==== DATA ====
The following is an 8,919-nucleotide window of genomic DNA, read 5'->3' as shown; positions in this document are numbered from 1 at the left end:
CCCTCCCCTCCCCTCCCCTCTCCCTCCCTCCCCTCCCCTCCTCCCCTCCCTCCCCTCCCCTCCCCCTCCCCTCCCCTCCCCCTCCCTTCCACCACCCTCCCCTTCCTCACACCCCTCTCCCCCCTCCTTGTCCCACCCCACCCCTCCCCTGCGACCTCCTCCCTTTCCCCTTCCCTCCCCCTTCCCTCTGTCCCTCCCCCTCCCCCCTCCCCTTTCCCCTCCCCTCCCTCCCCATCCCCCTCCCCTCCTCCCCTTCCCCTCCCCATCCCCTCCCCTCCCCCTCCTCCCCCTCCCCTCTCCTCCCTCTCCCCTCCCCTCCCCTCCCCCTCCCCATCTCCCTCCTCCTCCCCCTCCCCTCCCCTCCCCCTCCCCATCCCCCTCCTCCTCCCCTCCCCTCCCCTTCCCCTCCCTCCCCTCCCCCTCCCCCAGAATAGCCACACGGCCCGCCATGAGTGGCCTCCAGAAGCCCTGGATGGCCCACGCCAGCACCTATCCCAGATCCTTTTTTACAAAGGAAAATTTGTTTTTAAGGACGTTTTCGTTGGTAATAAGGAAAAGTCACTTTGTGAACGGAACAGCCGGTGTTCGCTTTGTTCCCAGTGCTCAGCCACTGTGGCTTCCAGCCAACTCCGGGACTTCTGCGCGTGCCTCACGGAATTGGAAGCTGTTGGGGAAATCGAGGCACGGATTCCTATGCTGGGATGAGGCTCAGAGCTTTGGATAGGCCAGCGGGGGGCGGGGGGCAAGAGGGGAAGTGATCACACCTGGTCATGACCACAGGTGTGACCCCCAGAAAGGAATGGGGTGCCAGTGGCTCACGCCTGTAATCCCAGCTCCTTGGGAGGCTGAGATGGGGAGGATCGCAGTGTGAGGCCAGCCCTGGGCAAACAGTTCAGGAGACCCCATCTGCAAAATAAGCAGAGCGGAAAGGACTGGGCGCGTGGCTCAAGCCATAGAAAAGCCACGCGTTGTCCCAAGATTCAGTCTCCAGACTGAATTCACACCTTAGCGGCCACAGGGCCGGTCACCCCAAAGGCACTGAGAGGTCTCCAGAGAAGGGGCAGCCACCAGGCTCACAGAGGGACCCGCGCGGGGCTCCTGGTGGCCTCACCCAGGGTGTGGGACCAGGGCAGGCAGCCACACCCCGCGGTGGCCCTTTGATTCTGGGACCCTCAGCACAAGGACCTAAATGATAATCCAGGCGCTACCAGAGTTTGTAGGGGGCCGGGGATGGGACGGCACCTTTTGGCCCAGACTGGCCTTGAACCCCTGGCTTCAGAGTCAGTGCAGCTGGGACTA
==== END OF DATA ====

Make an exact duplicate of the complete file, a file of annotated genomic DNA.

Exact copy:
The following is an 8,919-nucleotide window of genomic DNA, read 5'->3' as shown; positions in this document are numbered from 1 at the left end:
CCCTCCCCTCCCCTCCCCTCTCCCTCCCTCCCCTCCCCTCCTCCCCTCCCTCCCCTCCCCTCCCCCTCCCCTCCCCTCCCCCTCCCTTCCACCACCCTCCCCTTCCTCACACCCCTCTCCCCCCTCCTTGTCCCACCCCACCCCTCCCCTGCGACCTCCTCCCTTTCCCCTTCCCTCCCCCTTCCCTCTGTCCCTCCCCCTCCCCCCTCCCCTTTCCCCTCCCCTCCCTCCCCATCCCCCTCCCCTCCTCCCCTTCCCCTCCCCATCCCCTCCCCTCCCCCTCCTCCCCCTCCCCTCTCCTCCCTCTCCCCTCCCCTCCCCTCCCCCTCCCCATCTCCCTCCTCCTCCCCCTCCCCTCCCCTCCCCCTCCCCATCCCCCTCCTCCTCCCCTCCCCTCCCCTTCCCCTCCCTCCCCTCCCCCTCCCCCAGAATAGCCACACGGCCCGCCATGAGTGGCCTCCAGAAGCCCTGGATGGCCCACGCCAGCACCTATCCCAGATCCTTTTTTACAAAGGAAAATTTGTTTTTAAGGACGTTTTCGTTGGTAATAAGGAAAAGTCACTTTGTGAACGGAACAGCCGGTGTTCGCTTTGTTCCCAGTGCTCAGCCACTGTGGCTTCCAGCCAACTCCGGGACTTCTGCGCGTGCCTCACGGAATTGGAAGCTGTTGGGGAAATCGAGGCACGGATTCCTATGCTGGGATGAGGCTCAGAGCTTTGGATAGGCCAGCGGGGGGCGGGGGGCAAGAGGGGAAGTGATCACACCTGGTCATGACCACAGGTGTGACCCCCAGAAAGGAATGGGGTGCCAGTGGCTCACGCCTGTAATCCCAGCTCCTTGGGAGGCTGAGATGGGGAGGATCGCAGTGTGAGGCCAGCCCTGGGCAAACAGTTCAGGAGACCCCATCTGCAAAATAAGCAGAGCGGAAAGGACTGGGCGCGTGGCTCAAGCCATAGAAAAGCCACGCGTTGTCCCAAGATTCAGTCTCCAGACTGAATTCACACCTTAGCGGCCACAGGGCCGGTCACCCCAAAGGCACTGAGAGGTCTCCAGAGAAGGGGCAGCCACCAGGCTCACAGAGGGACCCGCGCGGGGCTCCTGGTGGCCTCACCCAGGGTGTGGGACCAGGGCAGGCAGCCACACCCCGCGGTGGCCCTTTGATTCTGGGACCCTCAGCACAAGGACCTAAATGATAATCCAGGCGCTACCAGAGTTTGTAGGGGGCCGGGGATGGGACGGCACCTTTTGGCCCAGACTGGCCTTGAACCCCTGGCTTCAGAGTCAGTGCAGCTGGGACTA